Ship Source Pollution
Directive 2005/35/EC on ship-source pollution and on the introduction of penalties for infringements was adopted in 2005. Its main objective was to transpose into the European law the standards introduced by the International Convention for the Prevention of Pollution from Ships (MARPOL) related to the prohibition of polluting discharges into the sea and to specify the sanctions to be imposed. The rationale for transposing MARPOL into EU law was that the implementation of MARPOL showed discrepancies among EU Member States, in particular in relation to the imposition of penalties for discharges of polluting substances from ships, therefore there was a need to harmonise MARPOL implementation at Community level.
The original Directive was supplemented by Council Framework Decision 2005/667/JHA of 12 July 2005 to strengthen the criminal law framework for the enforcement of the law against ship-source pollution, which was annulled by the European Court of Justice in its case C-440/05 in 23 October 2007. In consequence of this annulment, the European Commission prepared an amendment of the Directive as Directive 2009/123, which incorporated into the body of its text many elements that were part of the previously annulled Framework Decision. In particular it extended the liability for discharges onto legal persons and it obliged the Member States to treat illegal discharges not only as infringements but also in some circumstances as criminal acts. Member States had to comply with the amended Directive by 16th of November 2010.
In short summary: the Directive provides that it applies to “discharges of polluting substances from any ship, irrespective of its flag, with the exception of any warship, naval auxiliary or other ship owned or operated by a State and used, for the time being, only on government non-commercial service”. It covers any discharge of polluting substances into:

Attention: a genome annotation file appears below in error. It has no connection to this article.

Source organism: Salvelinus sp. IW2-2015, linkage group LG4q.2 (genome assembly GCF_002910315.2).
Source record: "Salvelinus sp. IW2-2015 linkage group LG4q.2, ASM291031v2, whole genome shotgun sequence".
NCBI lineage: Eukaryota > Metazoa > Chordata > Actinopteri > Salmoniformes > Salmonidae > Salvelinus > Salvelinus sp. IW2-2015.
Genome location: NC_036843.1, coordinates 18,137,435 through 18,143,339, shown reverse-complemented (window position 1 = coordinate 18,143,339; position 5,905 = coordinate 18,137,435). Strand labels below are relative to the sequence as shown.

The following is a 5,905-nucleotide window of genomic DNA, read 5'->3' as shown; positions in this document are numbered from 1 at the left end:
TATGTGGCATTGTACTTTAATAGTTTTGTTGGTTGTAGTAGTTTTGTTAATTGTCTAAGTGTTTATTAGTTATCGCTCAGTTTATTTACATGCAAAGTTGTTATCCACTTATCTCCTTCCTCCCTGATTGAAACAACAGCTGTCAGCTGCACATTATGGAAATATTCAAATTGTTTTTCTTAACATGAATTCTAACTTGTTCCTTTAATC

- the internal waters (including ports);
- the territorial sea of a Member State;
- straits used for international navigation;
- the exclusive economic zone or equivalent zone of a Member State;
- the high seas
committed with intent, recklessly or by serious negligence.
Directive 2005/35 provides that Member States have to ensure that ship-source discharges of polluting substances will be treated as infringements if committed with intent, recklessly or by serious negligence”. This has been changed by Directive 2009/123 which brought a clarification that not only all discharges have to be treated as infringements but actually in the majority of cases those infringements should be considered as criminal offences. Only discharges that are minor and do not cause deterioration of the quality of water, do not have to be treated as crimes. They are still infringements but they can be of administrative nature. However, even minor cases sometimes can be treated as crimes, when they are repeated and result in deterioration in the quality of water. In all cases the penalties imposed have to be effective, proportionate and dissuasive.
EMSA organised two workshops on the implementation of the Ship-source pollution Directive: in 2007 and 2011 and in 2011 conducted a Study on the practical implementation of the Directive 2005/35.